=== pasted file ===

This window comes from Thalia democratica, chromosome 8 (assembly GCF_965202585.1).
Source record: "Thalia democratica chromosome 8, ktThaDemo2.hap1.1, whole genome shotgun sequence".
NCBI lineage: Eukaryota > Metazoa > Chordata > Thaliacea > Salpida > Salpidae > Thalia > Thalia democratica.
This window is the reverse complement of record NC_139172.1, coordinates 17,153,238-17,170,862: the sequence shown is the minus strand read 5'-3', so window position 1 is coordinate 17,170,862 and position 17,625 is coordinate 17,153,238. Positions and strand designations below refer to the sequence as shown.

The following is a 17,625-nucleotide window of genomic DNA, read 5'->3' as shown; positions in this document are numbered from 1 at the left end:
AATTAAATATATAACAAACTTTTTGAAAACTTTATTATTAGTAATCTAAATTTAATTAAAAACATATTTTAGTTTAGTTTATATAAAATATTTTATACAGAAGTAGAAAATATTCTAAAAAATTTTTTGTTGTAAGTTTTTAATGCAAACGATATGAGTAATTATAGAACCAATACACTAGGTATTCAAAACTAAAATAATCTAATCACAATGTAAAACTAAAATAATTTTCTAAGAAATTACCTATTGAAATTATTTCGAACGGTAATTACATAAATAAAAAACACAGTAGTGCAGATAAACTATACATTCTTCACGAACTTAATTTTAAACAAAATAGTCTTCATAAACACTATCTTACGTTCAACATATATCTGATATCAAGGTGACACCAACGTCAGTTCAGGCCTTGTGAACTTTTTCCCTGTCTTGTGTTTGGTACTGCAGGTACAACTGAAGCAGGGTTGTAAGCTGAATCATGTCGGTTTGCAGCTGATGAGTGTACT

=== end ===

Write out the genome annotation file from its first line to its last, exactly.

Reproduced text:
This window comes from Thalia democratica, chromosome 8 (assembly GCF_965202585.1).
Source record: "Thalia democratica chromosome 8, ktThaDemo2.hap1.1, whole genome shotgun sequence".
NCBI lineage: Eukaryota > Metazoa > Chordata > Thaliacea > Salpida > Salpidae > Thalia > Thalia democratica.
This window is the reverse complement of record NC_139172.1, coordinates 17,153,238-17,170,862: the sequence shown is the minus strand read 5'-3', so window position 1 is coordinate 17,170,862 and position 17,625 is coordinate 17,153,238. Positions and strand designations below refer to the sequence as shown.

The following is a 17,625-nucleotide window of genomic DNA, read 5'->3' as shown; positions in this document are numbered from 1 at the left end:
AATTAAATATATAACAAACTTTTTGAAAACTTTATTATTAGTAATCTAAATTTAATTAAAAACATATTTTAGTTTAGTTTATATAAAATATTTTATACAGAAGTAGAAAATATTCTAAAAAATTTTTTGTTGTAAGTTTTTAATGCAAACGATATGAGTAATTATAGAACCAATACACTAGGTATTCAAAACTAAAATAATCTAATCACAATGTAAAACTAAAATAATTTTCTAAGAAATTACCTATTGAAATTATTTCGAACGGTAATTACATAAATAAAAAACACAGTAGTGCAGATAAACTATACATTCTTCACGAACTTAATTTTAAACAAAATAGTCTTCATAAACACTATCTTACGTTCAACATATATCTGATATCAAGGTGACACCAACGTCAGTTCAGGCCTTGTGAACTTTTTCCCTGTCTTGTGTTTGGTACTGCAGGTACAACTGAAGCAGGGTTGTAAGCTGAATCATGTCGGTTTGCAGCTGATGAGTGTACT